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Dutton Digest, May 2022

May 5th, 2022

Engaging Learners for Relevancy and Retention

As the semester comes to an end, this is a perfect time to reflect on the experience both you and your students have had over the past several months. You can start this reflection simply by asking, “How was my course a meaningful learning experience for my students?” If you find there may be some room for improvement, consider the concept of Active Learning. The Inside Higher Ed blog post Engaging Learners for Relevancy and Retention provides some considerations for enhancing your course next semester. 

Combating Learning Loss

According to The Chronicle of Higher Education, educators today are concerned about the concept of learning loss among their students. This is largely a result of the pandemic and feelings of being overwhelmed. To learn about strategies for re-engaging your students and combating learning loss, attend the free virtual event Countering Learning Loss on Thursday, April 21, at 2 pm Eastern Time (or register to receive a recording).

Rethinking Student Support

The number of academic integrity cases increased during the pandemic. Isolation caused more students than ever to seek support from well-known sites like Course Hero and Chegg (Young). These companies market themselves as fee-based “study” sites for students. In response, Arkansas State University offers an app that allows students to book an appointment with the university’s free tutoring services. This approach makes scheduling easier for students and for tutors, is improving student success, and has resulted in an expanded service portfolio for this university resource. This raises the question of whether it might be effective to replicate their approach of direct marketing, increased visibility, and convenient scheduling to help our own students find each other, tutors, study groups, and office hours. Read more in this EdSurge article: The Pandemic Is Changing How Colleges Offer Tutoring. Will Students Use It?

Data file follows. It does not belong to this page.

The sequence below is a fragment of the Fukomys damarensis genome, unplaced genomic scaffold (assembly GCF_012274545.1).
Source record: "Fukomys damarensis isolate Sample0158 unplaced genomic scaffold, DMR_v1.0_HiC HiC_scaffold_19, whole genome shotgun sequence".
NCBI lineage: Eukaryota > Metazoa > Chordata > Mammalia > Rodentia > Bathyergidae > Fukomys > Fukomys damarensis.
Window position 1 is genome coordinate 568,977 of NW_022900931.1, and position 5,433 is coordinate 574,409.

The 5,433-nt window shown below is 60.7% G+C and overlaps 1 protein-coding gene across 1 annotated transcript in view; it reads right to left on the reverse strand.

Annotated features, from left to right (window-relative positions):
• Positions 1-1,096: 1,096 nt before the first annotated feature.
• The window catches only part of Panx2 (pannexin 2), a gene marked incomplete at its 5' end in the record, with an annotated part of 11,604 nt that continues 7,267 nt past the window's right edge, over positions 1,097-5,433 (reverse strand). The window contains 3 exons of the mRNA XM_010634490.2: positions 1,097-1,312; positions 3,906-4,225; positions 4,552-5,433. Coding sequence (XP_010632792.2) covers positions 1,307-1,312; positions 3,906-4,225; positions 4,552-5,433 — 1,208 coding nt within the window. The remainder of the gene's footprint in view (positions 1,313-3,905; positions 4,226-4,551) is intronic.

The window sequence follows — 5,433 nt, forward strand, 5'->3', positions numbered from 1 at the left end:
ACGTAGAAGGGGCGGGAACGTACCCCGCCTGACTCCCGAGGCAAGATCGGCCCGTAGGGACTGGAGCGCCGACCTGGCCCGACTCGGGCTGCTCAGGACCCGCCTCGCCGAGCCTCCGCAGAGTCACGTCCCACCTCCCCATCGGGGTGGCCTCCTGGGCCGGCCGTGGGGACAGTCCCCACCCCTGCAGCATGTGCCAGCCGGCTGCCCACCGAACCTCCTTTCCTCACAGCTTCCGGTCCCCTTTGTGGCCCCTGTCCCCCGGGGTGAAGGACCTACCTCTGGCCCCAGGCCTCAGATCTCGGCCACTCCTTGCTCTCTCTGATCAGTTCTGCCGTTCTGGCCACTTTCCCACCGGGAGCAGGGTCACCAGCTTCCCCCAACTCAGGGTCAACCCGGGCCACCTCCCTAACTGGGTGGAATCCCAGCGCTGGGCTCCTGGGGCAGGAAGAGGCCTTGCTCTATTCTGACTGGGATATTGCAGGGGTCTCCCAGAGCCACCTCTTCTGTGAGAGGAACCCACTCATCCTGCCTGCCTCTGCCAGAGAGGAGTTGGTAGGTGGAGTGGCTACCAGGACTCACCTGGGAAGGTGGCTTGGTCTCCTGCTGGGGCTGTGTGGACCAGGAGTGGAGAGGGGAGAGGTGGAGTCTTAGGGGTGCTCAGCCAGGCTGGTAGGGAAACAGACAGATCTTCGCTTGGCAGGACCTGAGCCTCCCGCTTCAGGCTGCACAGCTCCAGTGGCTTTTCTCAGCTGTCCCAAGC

[Young, J.R. (2022, Oct. 6) With no study buddies, more college students turn to cheating. Edsurge.]